London 2012: Coe rules out Games 'chaos' at airports
London 2012 Games chief Seb Coe has said UK airports will continue to operate well during the Olympics, in the wake of airlines voicing concerns about congestion of British air space.
"There won't be chaos," he said. "Heathrow Airport operates at full capacity all the time."
He added that "we have a very good operational plan", with Heathrow "operating a very effective service".
On Saturday four major airlines wrote to the government to air their views.
Lord Coe, who was visiting Rio de Janeiro to discuss the 2016 Olympics with its organisers, said a temporary terminal being built at Heathrow just for athletes would "ease some of the capacity during the Games".
Andy Garner, Director of London 2012 at Heathrow, said: "The London 2012 Games will be a huge operational challenge for Heathrow which is why we have been planning for it since London won the bid in 2005."
A spokeswoman for BAA, which operates Heathrow Airport, said the temporary terminal, along with baggage collection from the Athletes' Village, "will divert over 10,000 passengers, nearly 38,000 bags and a significant number of coach movements from the main terminals".
But the heads of four leading airlines - British Airways, BMI, Virgin Atlantic and Easyjet - do not appear to share Lord Coe's views, and their letter said there was little time remaining to tackle the expected surge in air traffic and its impact.
"As the situation currently stands the industry believes that there is a significant risk of severe delay and disruption at all of London's major airports unless urgent action is taken," they wrote.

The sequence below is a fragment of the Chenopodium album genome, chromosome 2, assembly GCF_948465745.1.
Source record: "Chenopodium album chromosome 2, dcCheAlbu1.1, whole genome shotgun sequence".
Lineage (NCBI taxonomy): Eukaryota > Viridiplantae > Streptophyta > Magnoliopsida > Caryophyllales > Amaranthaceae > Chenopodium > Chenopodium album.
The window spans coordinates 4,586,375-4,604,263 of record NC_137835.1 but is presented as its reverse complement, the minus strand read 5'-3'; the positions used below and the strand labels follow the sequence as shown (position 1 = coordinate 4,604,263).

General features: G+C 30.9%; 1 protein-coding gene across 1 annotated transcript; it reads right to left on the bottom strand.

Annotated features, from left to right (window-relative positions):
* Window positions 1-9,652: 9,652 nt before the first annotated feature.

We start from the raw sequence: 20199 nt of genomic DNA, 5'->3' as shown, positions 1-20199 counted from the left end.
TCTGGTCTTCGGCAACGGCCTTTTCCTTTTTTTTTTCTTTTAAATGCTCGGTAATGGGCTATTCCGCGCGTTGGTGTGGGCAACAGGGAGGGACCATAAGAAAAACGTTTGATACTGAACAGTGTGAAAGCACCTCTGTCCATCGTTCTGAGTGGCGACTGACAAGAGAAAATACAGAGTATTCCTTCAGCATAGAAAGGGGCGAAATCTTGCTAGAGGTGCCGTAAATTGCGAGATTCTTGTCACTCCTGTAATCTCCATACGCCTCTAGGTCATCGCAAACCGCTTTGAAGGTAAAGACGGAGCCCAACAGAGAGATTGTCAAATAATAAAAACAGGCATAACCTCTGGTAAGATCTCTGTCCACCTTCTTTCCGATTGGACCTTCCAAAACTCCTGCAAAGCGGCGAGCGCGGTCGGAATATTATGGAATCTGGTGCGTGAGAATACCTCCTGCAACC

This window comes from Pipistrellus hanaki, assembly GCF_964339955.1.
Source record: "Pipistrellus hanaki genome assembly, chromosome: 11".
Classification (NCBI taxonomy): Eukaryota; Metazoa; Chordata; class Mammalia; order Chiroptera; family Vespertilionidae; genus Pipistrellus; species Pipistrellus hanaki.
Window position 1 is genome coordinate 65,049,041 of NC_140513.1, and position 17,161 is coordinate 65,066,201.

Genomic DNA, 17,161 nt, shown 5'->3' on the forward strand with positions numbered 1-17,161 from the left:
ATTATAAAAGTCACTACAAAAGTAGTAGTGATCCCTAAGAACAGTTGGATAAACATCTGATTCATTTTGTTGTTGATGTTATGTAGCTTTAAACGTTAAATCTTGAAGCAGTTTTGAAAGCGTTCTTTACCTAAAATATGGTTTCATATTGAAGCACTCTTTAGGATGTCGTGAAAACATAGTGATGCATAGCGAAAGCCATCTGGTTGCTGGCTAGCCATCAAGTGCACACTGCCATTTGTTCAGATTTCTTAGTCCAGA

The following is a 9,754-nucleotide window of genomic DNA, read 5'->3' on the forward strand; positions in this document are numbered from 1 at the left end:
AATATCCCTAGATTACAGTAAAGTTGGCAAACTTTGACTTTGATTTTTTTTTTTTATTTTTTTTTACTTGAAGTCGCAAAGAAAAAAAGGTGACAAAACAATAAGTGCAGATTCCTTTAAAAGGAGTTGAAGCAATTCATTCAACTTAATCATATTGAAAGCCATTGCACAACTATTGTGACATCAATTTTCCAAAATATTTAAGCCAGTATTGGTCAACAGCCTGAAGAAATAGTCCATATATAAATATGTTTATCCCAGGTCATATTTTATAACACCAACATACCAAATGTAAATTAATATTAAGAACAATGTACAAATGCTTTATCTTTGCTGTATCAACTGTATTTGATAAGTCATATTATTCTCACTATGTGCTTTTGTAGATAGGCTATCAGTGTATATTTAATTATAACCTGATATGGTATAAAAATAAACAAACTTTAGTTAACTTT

"Time is running out to ensure that any changes to procedures and the appropriate training are in place prior to the Games."
The UK anticipates an additional 700,000 international travellers during the Olympics, which open on 27 July.
The day after the closing ceremony isexpected to be the busiest in Heathrow Airport's history. Some 218,000 bags are expected to leave the airport on 13 August, compared with the previous peak of 160,000.
A Department for Transport spokeswoman said special measures were planned to prevent scheduled air services from disruption, by increasing air space capacity as well as putting in temporary restrictions for some air traffic.
"We are confident that the majority of these additional issues have now been addressed and we look forward to discussing them with the airlines concerned at a meeting next week," she said.
The four airlines are meeting the government and Civil Aviation Authority on Thursday.
Heathrow Airport is the busiest in London and runs at 99% of its capacity on an average day, while Gatwick operates on full capacity at peak times.
Recent disruptions to airports caused by bad weather have previously causedmajor disruptions.
Businesses and airlines have long said that Heathrow needs a third runway to cope with rising demand, but this was blocked by the government two years ago.
However Prime Minister David Cameronsaid on Monday that there was a need for more airport capacity in the South East, adding that the UK needed to remain a key global hub and ministers would study the case for a Thames Estuary airport.
Last week, Sir Richard Branson, owner of Virgin Atlantic,called for a third runway to be built at Heathrow.
Transport Secretary Justine Greening is expected to announce a new airport capacity review this month.